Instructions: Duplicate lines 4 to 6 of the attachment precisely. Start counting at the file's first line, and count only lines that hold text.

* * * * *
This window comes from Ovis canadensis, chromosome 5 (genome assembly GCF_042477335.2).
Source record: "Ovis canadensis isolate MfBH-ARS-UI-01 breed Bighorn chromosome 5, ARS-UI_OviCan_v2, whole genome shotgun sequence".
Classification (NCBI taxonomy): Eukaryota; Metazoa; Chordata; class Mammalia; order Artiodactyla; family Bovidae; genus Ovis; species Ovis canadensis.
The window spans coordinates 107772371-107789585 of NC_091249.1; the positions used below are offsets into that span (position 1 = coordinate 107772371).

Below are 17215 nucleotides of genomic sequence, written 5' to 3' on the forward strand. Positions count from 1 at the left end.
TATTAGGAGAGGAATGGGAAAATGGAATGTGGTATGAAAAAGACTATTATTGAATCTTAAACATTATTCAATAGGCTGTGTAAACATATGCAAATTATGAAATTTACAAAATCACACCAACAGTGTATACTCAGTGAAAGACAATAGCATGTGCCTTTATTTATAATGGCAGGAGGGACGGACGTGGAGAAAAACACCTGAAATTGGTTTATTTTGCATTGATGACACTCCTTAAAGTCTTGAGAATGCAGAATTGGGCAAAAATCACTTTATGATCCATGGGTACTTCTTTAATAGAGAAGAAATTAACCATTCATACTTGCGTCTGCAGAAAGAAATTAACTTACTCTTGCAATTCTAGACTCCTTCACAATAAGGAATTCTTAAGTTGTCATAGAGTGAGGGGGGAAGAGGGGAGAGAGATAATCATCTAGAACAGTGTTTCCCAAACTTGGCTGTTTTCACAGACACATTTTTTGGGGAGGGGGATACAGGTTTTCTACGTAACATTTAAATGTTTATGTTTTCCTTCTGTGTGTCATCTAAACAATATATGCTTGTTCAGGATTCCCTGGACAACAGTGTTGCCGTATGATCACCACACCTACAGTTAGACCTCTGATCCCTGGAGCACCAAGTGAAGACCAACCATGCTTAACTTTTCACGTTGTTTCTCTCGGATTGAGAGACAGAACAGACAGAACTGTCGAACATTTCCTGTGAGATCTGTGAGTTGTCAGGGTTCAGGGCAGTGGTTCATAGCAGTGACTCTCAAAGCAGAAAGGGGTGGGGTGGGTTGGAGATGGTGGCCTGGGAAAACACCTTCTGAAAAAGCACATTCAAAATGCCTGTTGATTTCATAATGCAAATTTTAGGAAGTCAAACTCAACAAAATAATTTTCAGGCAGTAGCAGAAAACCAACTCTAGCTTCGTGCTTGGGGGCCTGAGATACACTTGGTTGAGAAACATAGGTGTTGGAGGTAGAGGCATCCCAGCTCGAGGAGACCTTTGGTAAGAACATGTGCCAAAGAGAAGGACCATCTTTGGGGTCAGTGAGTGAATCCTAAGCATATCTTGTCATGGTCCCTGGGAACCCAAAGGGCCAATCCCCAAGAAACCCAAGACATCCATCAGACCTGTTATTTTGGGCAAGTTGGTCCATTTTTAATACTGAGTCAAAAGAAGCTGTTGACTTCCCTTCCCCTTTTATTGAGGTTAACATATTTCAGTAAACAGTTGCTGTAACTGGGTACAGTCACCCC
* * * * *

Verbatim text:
The window spans coordinates 107772371-107789585 of NC_091249.1; the positions used below are offsets into that span (position 1 = coordinate 107772371).

Below are 17215 nucleotides of genomic sequence, written 5' to 3' on the forward strand. Positions count from 1 at the left end.
TATTAGGAGAGGAATGGGAAAATGGAATGTGGTATGAAAAAGACTATTATTGAATCTTAAACATTATTCAATAGGCTGTGTAAACATATGCAAATTATGAAATTTACAAAATCACACCAACAGTGTATACTCAGTGAAAGACAATAGCATGTGCCTTTATTTATAATGGCAGGAGGGACGGACGTGGAGAAAAACACCTGAAATTGGTTTATTTTGCATTGATGACACTCCTTAAAGTCTTGAGAATGCAGAATTGGGCAAAAATCACTTTATGATCCATGGGTACTTCTTTAATAGAGAAGAAATTAACCATTCATACTTGCGTCTGCAGAAAGAAATTAACTTACTCTTGCAATTCTAGACTCCTTCACAATAAGGAATTCTTAAGTTGTCATAGAGTGAGGGGGGAAGAGGGGAGAGAGATAATCATCTAGAACAGTGTTTCCCAAACTTGGCTGTTTTCACAGACACATTTTTTGGGGAGGGGGATACAGGTTTTCTACGTAACATTTAAATGTTTATGTTTTCCTTCTGTGTGTCATCTAAACAATATATGCTTGTTCAGGATTCCCTGGACAACAGTGTTGCCGTATGATCACCACACCTACAGTTAGACCTCTGATCCCTGGAGCACCAAGTGAAGACCAACCATGCTTAACTTTTCACGTTGTTTCTCTCGGATTGAGAGACAGAACAGACAGAACTGTCGAACATTTCCTGTGAGATCTGTGAGTTGTCAGGGTTCAGGGCAGTGGTTCATAGCAGTGACTCTCAAAGCAGAAAGGGGTGGGGTGGGTTGGAGATGGTGGCCTGGGAAAACACCTTCTGAAAAAGCACATTCAAAATGCCTGTTGATTTCATAATGCAAATTTTAGGAAGTCAAACTCAACAAAATAATTTTCAGGCAGTAGCAGAAAACCAACTCTAGCTTCGTGCTTGGGGGCCTGAGATACACTTGGTTGAGAAACATAGGTGTTGGAGGTAGAGGCATCCCAGCTCGAGGAGACCTTTGGTAAGAACATGTGCCAAAGAGAAGGACCATCTTTGGGGTCAGTGAGTGAATCCTAAGCATATCTTGTCATGGTCCCTGGGAACCCAAAGGGCCAATCCCCAAGAAACCCAAGACATCCATCAGACCTGTTATTTTGGGCAAGTTGGTCCATTTTTAATACTGAGTCAAAAGAAGCTGTTGACTTCCCTTCCCCTTTTATTGAGGTTAACATATTTCAGTAAACAGTTGCTGTAACTGGGTACAGTCACCCC